With so many Democrats working anti-game violence rhetoric into their "family values" platforms, you'd think that Republicans might squirm at the prospect of ceding the moral high ground. After all, some pundits claim that the current spate of video game legislation is nothing more than Democrats' attempt to steal the key married parent demographic away from Republicans.
A few weeks ago, however, the National Review Online, a popular conservative political magazine, featured an op-ed by Adam Thierer (left), a senior fellow at the Progress & Freedom Foundation (PFF) in Washington, D.C. and director of PFF's Center for Digital Media Freedom.
Thierer begins by tearing into politicians for using a few game titles such as 25 to Life and Grand Theft Auto "to indict an entire industry." He compares it to judging Hollywood based on viewing Natural Born Killers and Sin City.
He goes on to praise the ESRB, calling the game ratings "remarkably detailed and displayed prominently on all game cartons, making them easy for parents to evaluate." Thierer argues that since games are quite pricey, parents are much more likely to be involved in game purchases. He also mentioned the parental controls present on many gaming consoles. For games that contain extremely violent or otherwise objectionable content, Thierer observes that "a quick glance at the back of any game box provides parents with plenty of information to make decisions for their families."
As for concerns that more and more games contains sex and violence, Thierer quotes the PFF's own studies, which examined the top-20 lists from 2001-2005, and found that less than 20% of those titles were rated M. He doesn't expect these numbers to dissuade regulation-advocates from claiming that most games sold contain extremely mature content, and predicted that the claim would make an appearance at last month's senate hearing on video game violence. (CM: Though that wasn't hard to see coming...)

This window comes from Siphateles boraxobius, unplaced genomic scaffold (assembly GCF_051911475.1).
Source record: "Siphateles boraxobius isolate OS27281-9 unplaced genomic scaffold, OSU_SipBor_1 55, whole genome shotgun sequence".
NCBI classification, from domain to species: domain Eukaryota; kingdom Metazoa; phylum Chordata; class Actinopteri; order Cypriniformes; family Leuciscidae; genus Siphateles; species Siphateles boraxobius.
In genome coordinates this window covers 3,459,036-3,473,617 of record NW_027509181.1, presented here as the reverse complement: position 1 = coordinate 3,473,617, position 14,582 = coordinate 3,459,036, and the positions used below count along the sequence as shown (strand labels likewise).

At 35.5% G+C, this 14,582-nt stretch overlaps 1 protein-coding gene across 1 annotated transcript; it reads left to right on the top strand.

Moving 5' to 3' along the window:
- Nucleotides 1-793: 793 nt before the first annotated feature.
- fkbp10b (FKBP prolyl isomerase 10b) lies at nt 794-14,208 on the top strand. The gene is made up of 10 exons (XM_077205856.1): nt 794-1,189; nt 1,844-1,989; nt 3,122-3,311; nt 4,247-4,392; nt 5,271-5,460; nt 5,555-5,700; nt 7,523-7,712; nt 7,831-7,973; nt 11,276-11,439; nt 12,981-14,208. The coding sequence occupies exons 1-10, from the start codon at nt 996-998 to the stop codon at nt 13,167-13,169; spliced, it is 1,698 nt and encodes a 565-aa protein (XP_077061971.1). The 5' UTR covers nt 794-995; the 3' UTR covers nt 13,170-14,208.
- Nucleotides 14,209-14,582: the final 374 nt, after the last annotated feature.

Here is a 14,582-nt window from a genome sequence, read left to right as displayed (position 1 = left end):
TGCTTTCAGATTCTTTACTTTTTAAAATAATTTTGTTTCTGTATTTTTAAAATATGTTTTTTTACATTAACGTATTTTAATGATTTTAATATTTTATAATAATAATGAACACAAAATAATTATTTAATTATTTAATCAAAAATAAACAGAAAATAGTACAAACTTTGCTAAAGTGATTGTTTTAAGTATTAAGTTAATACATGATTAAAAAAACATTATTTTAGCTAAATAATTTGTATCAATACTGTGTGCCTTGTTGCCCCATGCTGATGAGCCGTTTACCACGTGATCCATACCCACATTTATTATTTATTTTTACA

Thierer goes on to comment on what he calls the "myth" that there is a clear correlation between violent games and destructive social behavior. Calling on various statistics that indicate that violence among youth is going down, Thierer doesn't claim that these stats prove that games don't influence people, but instead says that "they should at least call into question the 'world-is-going-to-hell' sort of generalizations made by proponents of increased regulation."
Finally, Thierer touches on the highly contested "cathartic or educational benefits" of video games:
"From the Bible to Beowulf to Batman, depictions of violence have been used not only to teach lessons, but also to allow people - including children - to engage in a sort of escapism that can have a therapeutic effect on the human psyche. Kids know the difference between make-believe violence and the real thing."
Thierer concludes by warning politicians and industry critics that they should pay careful attention to the facts, rather than myths and mis-perceptions, when crafting legislation, especially when regulations have "profound First Amendment implications".
CM: Although an increasing number of Republicans are proposing video game legislation in places like Tennessee, Utah and Oklahoma, I suspect the Republican party may take advantage of the recent string of constitutional failures plaguing Democrat-led game laws in Michigan, Illinois and, perhaps, California. "Thinking of the children" works well for some voters but the traditional conservative view doesn't hold with government interference, particularly of the ineffectual, tax-dollar-wasting variety.
-Reporting from Saskatchewan, GP North American Correspondent Colin "Jabrwock" McInnes